David Bourget (Western Ontario)
David Chalmers (ANU, NYU)
Rafael De Clercq
Ezio Di Nucci
Jonathan Jenkins Ichikawa
Jack Alan Reynolds
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Legal Theory 14 (3):193–217 (2008)
In this article I criticize a theory of political obligation recently put forward by Christopher Wellman. Wellman's “samaritan theory” grounds both state legitimacy and political obligation in a natural duty to help people in need when this can be done at no unreasonable cost. I argue that this view is not able to account for some important features of the relation between state and citizens that Wellman himself seems to value. My conclusion is that the samaritan theory can only be accepted if we are ready to give up either the traditional notion of political obligation as a prima facie duty valid for every citizen, or the current view of the relationships that should exist between states, citizens and foreigners (the view according to which states should have special concerns for their own citizens).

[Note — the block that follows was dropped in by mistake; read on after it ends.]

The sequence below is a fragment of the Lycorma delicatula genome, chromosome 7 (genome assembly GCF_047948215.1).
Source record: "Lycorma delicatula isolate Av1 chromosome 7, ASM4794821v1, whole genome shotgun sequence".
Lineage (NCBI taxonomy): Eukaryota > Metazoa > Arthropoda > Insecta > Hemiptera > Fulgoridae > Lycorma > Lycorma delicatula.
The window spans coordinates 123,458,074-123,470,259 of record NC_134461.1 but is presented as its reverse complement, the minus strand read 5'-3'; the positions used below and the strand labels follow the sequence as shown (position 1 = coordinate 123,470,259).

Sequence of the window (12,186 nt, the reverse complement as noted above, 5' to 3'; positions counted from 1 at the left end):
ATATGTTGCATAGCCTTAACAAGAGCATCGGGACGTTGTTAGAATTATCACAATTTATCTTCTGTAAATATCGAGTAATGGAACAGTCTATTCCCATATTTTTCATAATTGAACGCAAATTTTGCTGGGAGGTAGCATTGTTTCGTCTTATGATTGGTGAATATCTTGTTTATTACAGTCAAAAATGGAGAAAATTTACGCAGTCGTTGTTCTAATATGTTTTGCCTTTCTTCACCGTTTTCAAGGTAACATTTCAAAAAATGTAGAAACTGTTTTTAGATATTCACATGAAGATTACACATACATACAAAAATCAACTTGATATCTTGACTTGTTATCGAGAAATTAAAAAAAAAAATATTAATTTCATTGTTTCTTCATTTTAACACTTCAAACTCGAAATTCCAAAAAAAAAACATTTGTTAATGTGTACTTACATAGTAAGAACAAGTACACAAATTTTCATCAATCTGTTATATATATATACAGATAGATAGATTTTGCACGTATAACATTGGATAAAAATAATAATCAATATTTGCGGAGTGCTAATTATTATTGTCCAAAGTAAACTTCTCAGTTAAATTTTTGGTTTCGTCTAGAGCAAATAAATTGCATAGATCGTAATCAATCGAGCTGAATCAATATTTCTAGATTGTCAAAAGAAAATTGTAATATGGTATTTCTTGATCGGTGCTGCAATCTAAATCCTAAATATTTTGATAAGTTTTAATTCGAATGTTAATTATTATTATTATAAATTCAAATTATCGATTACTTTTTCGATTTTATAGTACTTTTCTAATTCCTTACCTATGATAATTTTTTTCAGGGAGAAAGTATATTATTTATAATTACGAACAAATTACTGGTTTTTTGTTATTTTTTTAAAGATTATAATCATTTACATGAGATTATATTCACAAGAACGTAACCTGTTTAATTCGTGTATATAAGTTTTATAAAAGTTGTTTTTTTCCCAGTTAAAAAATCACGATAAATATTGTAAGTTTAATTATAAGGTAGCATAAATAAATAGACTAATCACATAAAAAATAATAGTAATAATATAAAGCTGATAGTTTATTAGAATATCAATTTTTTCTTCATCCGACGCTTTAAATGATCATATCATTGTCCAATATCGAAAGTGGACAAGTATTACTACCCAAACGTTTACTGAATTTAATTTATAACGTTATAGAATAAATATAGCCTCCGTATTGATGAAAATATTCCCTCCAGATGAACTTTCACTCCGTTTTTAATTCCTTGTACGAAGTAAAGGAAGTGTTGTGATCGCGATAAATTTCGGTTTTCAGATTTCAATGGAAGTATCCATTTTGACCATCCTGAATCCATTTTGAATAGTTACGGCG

|Keywords||Political Obligation Legitimacy Samaritanism Particularity Global Justice Partiality Christopher H. Wellman Fair-play|
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Citations of this work BETA
Candice Delmas (2014). Samaritanism and Civil Disobedience. Res Publica 20 (3):295-313.
Dudley Knowles (2012). VII-GoodSamaritans andGoodGovernment. Proceedings of the Aristotelian Society 112 (2pt2):161-178.
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